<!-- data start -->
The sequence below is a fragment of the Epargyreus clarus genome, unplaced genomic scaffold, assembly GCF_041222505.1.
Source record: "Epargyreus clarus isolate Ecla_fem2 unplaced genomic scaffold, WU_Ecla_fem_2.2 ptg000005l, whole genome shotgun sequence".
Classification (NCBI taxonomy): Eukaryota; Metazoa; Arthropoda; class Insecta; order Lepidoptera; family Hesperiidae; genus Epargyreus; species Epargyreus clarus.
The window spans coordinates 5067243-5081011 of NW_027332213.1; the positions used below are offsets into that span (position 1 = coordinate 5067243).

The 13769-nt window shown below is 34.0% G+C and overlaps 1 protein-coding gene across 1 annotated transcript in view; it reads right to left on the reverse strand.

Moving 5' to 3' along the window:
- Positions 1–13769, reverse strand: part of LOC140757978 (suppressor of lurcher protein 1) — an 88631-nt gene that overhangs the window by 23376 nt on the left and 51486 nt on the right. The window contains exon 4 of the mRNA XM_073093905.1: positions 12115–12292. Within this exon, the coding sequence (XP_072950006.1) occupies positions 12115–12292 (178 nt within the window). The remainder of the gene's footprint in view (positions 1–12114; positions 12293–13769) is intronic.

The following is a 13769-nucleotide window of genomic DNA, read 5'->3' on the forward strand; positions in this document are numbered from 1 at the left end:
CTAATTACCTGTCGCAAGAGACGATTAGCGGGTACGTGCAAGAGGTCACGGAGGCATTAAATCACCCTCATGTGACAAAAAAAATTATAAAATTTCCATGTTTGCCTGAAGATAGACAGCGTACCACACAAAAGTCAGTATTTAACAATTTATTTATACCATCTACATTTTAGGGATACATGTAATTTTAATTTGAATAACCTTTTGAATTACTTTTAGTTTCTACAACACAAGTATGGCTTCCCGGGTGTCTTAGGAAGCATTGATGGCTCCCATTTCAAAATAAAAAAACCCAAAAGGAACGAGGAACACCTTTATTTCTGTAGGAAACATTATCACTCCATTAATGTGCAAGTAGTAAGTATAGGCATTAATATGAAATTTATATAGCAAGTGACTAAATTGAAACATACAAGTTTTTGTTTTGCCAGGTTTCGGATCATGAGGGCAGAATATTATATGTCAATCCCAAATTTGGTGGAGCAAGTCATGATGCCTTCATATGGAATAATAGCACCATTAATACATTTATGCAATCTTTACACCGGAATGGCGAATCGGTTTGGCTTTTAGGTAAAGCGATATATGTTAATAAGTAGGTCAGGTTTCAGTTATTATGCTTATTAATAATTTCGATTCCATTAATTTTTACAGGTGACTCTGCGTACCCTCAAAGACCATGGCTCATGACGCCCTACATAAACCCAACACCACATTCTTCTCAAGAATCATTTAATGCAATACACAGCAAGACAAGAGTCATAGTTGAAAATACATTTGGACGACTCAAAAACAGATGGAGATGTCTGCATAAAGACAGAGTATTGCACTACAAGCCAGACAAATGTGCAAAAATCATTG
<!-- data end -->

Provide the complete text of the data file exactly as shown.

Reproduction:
The sequence below is a fragment of the Epargyreus clarus genome, unplaced genomic scaffold, assembly GCF_041222505.1.
Source record: "Epargyreus clarus isolate Ecla_fem2 unplaced genomic scaffold, WU_Ecla_fem_2.2 ptg000005l, whole genome shotgun sequence".
Classification (NCBI taxonomy): Eukaryota; Metazoa; Arthropoda; class Insecta; order Lepidoptera; family Hesperiidae; genus Epargyreus; species Epargyreus clarus.
The window spans coordinates 5067243-5081011 of NW_027332213.1; the positions used below are offsets into that span (position 1 = coordinate 5067243).

The 13769-nt window shown below is 34.0% G+C and overlaps 1 protein-coding gene across 1 annotated transcript in view; it reads right to left on the reverse strand.

Moving 5' to 3' along the window:
- Positions 1–13769, reverse strand: part of LOC140757978 (suppressor of lurcher protein 1) — an 88631-nt gene that overhangs the window by 23376 nt on the left and 51486 nt on the right. The window contains exon 4 of the mRNA XM_073093905.1: positions 12115–12292. Within this exon, the coding sequence (XP_072950006.1) occupies positions 12115–12292 (178 nt within the window). The remainder of the gene's footprint in view (positions 1–12114; positions 12293–13769) is intronic.

The following is a 13769-nucleotide window of genomic DNA, read 5'->3' on the forward strand; positions in this document are numbered from 1 at the left end:
CTAATTACCTGTCGCAAGAGACGATTAGCGGGTACGTGCAAGAGGTCACGGAGGCATTAAATCACCCTCATGTGACAAAAAAAATTATAAAATTTCCATGTTTGCCTGAAGATAGACAGCGTACCACACAAAAGTCAGTATTTAACAATTTATTTATACCATCTACATTTTAGGGATACATGTAATTTTAATTTGAATAACCTTTTGAATTACTTTTAGTTTCTACAACACAAGTATGGCTTCCCGGGTGTCTTAGGAAGCATTGATGGCTCCCATTTCAAAATAAAAAAACCCAAAAGGAACGAGGAACACCTTTATTTCTGTAGGAAACATTATCACTCCATTAATGTGCAAGTAGTAAGTATAGGCATTAATATGAAATTTATATAGCAAGTGACTAAATTGAAACATACAAGTTTTTGTTTTGCCAGGTTTCGGATCATGAGGGCAGAATATTATATGTCAATCCCAAATTTGGTGGAGCAAGTCATGATGCCTTCATATGGAATAATAGCACCATTAATACATTTATGCAATCTTTACACCGGAATGGCGAATCGGTTTGGCTTTTAGGTAAAGCGATATATGTTAATAAGTAGGTCAGGTTTCAGTTATTATGCTTATTAATAATTTCGATTCCATTAATTTTTACAGGTGACTCTGCGTACCCTCAAAGACCATGGCTCATGACGCCCTACATAAACCCAACACCACATTCTTCTCAAGAATCATTTAATGCAATACACAGCAAGACAAGAGTCATAGTTGAAAATACATTTGGACGACTCAAAAACAGATGGAGATGTCTGCATAAAGACAGAGTATTGCACTACAAGCCAGACAAATGTGCAAAAATCATTG